Our table plays with the optional rule to allow flanking to grant advantage on attack rolls, however, this seems to be too easy to achieve considering the way opportunity attacks are triggered.
I think it is rather strange that the only thing triggering opportunity attacks is leaving threatened space without disengaging.
I want to use the following rules/rulings because it kinda makes sense, and because I want to cut back on both enemies and NPCs running around their opponents without a care in the world in order to get flanking advantage. (Hell, the monk could run three circles.) But before implementing this I'd like to hear second opinions, or rather analyses.
My goal is to avoid wreaking total havoc at my table by accidentally destroying a totally valid combat tactic, or even a combat style a player might want to design his charater around after all. If someone sees that coming I'd rather not change anything at all than worsen our gaming event with a ruling that made sense only to me.
I want make the following actions trigger opportunity attacks:
- Being prone and standing up within reach of an enemy.
The second change is a bit more complicated: We are using a grid. Moving diagonally counts as 1.5 squares movement.
Running through space controlled/threatened by an enemy.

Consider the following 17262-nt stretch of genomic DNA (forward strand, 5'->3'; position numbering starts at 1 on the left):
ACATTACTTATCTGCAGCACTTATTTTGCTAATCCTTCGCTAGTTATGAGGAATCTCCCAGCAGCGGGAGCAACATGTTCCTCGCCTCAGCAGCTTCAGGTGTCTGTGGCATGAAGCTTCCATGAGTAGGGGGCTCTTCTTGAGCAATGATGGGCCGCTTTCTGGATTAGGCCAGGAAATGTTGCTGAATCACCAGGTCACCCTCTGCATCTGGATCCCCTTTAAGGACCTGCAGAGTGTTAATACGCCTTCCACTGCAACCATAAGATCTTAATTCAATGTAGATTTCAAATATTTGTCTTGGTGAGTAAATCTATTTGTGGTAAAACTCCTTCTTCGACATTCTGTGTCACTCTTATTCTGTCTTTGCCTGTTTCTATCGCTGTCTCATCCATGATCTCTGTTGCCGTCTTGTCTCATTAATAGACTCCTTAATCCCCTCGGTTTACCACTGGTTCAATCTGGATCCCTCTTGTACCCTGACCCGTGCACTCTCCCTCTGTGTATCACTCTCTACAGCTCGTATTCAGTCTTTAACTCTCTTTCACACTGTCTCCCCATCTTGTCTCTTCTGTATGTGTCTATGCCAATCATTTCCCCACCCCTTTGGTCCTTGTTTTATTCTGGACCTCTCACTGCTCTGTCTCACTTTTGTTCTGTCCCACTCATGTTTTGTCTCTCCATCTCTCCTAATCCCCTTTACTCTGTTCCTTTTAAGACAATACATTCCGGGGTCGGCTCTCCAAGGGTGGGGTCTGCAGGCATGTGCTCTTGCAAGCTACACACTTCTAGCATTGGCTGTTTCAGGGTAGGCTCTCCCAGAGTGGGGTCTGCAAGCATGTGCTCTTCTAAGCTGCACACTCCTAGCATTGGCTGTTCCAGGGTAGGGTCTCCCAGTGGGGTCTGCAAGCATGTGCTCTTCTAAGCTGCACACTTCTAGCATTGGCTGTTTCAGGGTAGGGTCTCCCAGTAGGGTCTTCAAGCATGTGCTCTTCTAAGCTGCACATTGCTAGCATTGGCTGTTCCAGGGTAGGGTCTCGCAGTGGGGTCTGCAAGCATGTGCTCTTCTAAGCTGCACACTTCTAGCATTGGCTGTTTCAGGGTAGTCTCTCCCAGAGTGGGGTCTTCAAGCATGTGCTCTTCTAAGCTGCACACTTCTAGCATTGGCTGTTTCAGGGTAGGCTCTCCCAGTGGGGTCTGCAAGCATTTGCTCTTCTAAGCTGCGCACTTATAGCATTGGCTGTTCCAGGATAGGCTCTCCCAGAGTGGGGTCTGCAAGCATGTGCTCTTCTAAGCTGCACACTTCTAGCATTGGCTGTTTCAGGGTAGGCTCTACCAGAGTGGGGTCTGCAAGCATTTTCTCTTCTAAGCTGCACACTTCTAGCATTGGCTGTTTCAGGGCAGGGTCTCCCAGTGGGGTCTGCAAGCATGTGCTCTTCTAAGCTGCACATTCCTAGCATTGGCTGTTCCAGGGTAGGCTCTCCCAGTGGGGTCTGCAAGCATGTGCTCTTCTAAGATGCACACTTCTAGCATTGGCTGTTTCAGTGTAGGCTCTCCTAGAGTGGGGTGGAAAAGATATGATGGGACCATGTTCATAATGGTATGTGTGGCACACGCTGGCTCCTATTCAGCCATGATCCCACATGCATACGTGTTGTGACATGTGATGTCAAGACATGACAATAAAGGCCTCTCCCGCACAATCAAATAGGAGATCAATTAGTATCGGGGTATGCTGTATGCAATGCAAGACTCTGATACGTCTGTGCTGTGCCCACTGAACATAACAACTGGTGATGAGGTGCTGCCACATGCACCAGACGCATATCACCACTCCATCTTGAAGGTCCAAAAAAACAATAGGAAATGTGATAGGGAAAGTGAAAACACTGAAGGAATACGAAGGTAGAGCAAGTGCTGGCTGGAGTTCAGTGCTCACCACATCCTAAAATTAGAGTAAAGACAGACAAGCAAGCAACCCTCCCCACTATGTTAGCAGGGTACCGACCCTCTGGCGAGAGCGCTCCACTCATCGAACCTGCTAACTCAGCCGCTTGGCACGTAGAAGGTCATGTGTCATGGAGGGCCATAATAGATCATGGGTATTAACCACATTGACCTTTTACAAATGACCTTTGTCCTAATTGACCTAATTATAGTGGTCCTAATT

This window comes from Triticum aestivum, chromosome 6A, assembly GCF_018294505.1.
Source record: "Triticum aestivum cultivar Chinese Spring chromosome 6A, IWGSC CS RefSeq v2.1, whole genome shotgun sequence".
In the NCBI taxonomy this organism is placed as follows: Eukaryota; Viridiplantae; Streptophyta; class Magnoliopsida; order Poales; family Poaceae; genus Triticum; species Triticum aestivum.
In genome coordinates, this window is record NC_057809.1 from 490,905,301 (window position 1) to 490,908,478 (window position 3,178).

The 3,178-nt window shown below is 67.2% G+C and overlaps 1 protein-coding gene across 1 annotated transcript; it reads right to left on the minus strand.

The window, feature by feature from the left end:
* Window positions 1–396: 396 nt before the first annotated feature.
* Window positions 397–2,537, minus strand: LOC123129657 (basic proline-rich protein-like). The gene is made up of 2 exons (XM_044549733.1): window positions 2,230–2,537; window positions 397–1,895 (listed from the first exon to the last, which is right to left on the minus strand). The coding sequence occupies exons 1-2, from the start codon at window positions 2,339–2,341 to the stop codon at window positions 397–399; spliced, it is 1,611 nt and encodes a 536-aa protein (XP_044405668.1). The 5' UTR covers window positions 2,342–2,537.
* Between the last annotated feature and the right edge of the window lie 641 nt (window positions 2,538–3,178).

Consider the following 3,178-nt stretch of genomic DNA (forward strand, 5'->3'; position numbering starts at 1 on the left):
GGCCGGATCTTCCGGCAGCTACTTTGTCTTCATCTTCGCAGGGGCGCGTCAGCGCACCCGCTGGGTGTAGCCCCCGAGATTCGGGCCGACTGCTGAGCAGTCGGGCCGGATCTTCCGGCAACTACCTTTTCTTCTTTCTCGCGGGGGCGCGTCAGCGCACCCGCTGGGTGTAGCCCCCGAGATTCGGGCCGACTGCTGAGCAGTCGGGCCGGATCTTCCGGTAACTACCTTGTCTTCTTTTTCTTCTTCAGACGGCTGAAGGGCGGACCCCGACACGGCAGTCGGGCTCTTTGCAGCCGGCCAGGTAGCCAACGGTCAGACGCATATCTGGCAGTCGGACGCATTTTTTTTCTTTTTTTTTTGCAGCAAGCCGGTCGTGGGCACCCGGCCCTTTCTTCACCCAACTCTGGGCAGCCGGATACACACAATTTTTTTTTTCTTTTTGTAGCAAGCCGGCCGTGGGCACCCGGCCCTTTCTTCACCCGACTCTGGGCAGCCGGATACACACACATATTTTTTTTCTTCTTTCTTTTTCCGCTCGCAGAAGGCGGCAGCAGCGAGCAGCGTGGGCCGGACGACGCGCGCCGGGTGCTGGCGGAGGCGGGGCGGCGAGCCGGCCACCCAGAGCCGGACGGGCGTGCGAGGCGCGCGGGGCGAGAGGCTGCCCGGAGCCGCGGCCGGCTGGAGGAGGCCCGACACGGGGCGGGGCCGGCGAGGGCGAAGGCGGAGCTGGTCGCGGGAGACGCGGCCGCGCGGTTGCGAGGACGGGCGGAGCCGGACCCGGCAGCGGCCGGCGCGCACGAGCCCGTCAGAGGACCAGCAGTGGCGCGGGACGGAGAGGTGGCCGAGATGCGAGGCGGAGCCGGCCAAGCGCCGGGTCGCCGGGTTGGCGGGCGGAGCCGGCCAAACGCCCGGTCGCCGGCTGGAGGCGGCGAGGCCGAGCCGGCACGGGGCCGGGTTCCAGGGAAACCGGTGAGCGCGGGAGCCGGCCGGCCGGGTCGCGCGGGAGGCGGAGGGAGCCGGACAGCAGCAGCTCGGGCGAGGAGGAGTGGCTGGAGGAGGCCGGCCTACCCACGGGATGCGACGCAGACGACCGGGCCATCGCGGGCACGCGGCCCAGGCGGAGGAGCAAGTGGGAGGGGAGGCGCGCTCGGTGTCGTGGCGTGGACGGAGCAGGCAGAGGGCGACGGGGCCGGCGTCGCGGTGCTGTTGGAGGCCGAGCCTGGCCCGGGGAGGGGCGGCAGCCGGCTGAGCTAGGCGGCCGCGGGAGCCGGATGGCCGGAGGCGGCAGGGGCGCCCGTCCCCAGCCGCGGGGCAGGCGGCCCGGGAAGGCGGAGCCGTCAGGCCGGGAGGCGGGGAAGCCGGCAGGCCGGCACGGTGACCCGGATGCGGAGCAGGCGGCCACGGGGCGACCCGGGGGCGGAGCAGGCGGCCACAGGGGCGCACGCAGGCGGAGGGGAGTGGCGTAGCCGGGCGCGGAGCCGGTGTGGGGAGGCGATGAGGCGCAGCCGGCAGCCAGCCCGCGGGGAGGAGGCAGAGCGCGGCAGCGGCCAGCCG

- Moving one square does nothing (like entering your quarry's reach, or starting your turn in reach, but only moving one square within reach)
- Moving two squares provokes an AOO with disadvantage
- Moving three squares provokes a normal AOO (moving around a medium sized creature)
- Moving four squares provokes an AOO with advantage (this only happens when you literally run past your foe and totally ignore him)
(I'm not yet sure how this would interact with creatures or weapons with reach.)
Put simply: Considering the advantage that flanking gives to an attacker I think it highly unlikely that any opponent would behave like a random tree or boulder when their enemy runs past their blade to get into a better position. I don't mind good positioning, but the victims of such tactics should be bigger obstacles than they are right now. Needless to say that goes for both PCs and NPCs.
The other new trigger for standing from prone is a bit simpler: First of all standing up doesn't leave you a lot of chances to protect yourself effectively so if you stand up next to someone out to kill you should provoke a reaction. Secondly I think the status "prone" should be a great disadvantage, which it barely is. For example you could go to zero HP, drop unconscious, get healed, stand up next to the guy who knocked you down and proceed with the slaughter like nothing happened. (Unless I missed something in the RAW of course.)
To clarify my intentions, an example:
Os are two Orcs, the
.s are unoccupied spaces.
3 are Players Characters.
2 . 1 . 3 2 . . . 3 . . . . . . . . . . . . . . . 2 . . . 3 . O . O . . O . O . . O . O . . . . . . . . 1 . . . . 1 . . fig. 1 fig. 2 fig. 3
Players 1, 2 and 3 stand in front of two very menacing orcs who stand just about a square apart.
Player 1 runs right down the middle, past both of them. He stops between and behind them, but still within their reach. So they get no AOO and have to helplessly let this happen.
Players 2 and 3 happily move in, flanking their respective orc with player 1 and proceed to bash their skulls in with advantage on their attack, thanks to player 1s bold and risk-free movement.
That example is the most extreme case I can think of.